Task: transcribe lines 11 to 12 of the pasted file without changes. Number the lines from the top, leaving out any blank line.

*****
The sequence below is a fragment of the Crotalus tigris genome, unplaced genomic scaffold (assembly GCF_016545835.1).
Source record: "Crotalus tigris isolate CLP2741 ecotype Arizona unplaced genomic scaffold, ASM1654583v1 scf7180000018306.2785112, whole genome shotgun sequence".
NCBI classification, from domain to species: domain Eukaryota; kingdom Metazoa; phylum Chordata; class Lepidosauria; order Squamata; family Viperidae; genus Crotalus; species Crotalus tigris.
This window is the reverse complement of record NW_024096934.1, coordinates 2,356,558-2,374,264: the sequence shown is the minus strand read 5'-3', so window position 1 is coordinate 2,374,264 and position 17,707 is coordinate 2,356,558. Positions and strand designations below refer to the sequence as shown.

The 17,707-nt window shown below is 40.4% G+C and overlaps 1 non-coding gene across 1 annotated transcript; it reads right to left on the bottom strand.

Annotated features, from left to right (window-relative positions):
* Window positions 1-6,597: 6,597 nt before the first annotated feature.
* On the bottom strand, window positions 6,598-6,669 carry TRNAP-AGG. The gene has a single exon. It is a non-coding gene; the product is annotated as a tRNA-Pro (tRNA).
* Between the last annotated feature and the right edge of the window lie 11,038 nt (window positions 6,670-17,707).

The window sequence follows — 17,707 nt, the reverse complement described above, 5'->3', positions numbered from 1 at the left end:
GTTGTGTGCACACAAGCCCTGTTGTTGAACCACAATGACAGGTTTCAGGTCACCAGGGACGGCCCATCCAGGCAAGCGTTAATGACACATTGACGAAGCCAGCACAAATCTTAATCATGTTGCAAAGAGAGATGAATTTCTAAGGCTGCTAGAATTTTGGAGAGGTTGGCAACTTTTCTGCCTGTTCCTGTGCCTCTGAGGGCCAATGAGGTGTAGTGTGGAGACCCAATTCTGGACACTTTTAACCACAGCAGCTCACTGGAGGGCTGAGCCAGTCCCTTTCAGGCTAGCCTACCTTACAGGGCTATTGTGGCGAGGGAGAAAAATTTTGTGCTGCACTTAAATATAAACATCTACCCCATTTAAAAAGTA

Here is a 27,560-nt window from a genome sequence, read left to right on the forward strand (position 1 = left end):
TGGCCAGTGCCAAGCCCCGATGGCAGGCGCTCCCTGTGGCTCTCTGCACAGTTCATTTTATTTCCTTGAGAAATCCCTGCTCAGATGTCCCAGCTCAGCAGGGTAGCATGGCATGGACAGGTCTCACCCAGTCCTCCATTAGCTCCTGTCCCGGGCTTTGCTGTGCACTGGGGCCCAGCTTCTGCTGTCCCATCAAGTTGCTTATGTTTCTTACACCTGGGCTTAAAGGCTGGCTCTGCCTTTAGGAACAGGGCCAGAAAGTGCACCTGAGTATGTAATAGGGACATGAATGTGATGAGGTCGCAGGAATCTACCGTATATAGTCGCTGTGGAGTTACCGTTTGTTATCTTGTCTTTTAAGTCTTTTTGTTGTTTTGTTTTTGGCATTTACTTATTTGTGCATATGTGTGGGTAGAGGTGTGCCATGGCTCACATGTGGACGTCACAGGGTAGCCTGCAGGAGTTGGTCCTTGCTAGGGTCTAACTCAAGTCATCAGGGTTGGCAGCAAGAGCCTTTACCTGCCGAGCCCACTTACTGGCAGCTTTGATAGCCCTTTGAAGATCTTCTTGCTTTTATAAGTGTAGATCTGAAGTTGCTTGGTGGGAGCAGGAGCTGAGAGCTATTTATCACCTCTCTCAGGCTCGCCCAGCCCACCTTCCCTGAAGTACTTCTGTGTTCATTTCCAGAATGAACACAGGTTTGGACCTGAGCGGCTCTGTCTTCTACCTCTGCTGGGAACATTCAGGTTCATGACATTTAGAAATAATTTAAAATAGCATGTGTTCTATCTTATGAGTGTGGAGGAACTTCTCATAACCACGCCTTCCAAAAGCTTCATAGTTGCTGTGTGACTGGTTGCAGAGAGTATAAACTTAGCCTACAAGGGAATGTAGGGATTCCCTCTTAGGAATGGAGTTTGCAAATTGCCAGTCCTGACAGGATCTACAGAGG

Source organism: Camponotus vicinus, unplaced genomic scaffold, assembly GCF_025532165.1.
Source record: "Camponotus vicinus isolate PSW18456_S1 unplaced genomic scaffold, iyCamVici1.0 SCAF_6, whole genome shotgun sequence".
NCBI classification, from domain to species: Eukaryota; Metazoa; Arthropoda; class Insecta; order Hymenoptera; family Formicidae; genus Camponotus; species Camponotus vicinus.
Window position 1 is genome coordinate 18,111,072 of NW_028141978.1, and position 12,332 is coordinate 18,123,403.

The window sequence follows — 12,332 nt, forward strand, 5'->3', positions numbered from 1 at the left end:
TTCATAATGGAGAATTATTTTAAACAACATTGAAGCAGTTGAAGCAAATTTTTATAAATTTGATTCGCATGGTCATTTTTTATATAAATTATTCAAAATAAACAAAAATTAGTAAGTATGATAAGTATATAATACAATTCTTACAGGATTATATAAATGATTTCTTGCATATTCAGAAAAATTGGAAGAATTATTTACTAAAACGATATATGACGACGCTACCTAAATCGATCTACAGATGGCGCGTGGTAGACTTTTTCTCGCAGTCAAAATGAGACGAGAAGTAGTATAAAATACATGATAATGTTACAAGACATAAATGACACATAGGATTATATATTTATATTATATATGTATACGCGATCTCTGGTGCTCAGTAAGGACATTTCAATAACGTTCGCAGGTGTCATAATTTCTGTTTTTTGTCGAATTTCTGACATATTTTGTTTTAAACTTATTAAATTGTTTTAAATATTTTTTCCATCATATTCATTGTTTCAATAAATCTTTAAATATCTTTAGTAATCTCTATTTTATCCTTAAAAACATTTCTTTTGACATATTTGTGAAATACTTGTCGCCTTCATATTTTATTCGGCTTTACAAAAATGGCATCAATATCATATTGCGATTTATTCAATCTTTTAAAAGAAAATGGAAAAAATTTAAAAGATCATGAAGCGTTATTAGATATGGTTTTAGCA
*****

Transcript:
GTTGTGTGCACACAAGCCCTGTTGTTGAACCACAATGACAGGTTTCAGGTCACCAGGGACGGCCCATCCAGGCAAGCGTTAATGACACATTGACGAAGCCAGCACAAATCTTAATCATGTTGCAAAGAGAGATGAATTTCTAAGGCTGCTAGAATTTTGGAGAGGTTGGCAACTTTTCTGCCTGTTCCTGTGCCTCTGAGGGCCAATGAGGTGTAGTGTGGAGACCCAATTCTGGACACTTTTAACCACAGCAGCTCACTGGAGGGCTGAGCCAGTCCCTTTCAGGCTAGCCTACCTTACAGGGCTATTGTGGCGAGGGAGAAAAATTTTGTGCTGCACTTAAATATAAACATCTACCCCATTTAAAAAGTA

Here is a 27,560-nt window from a genome sequence, read left to right on the forward strand (position 1 = left end):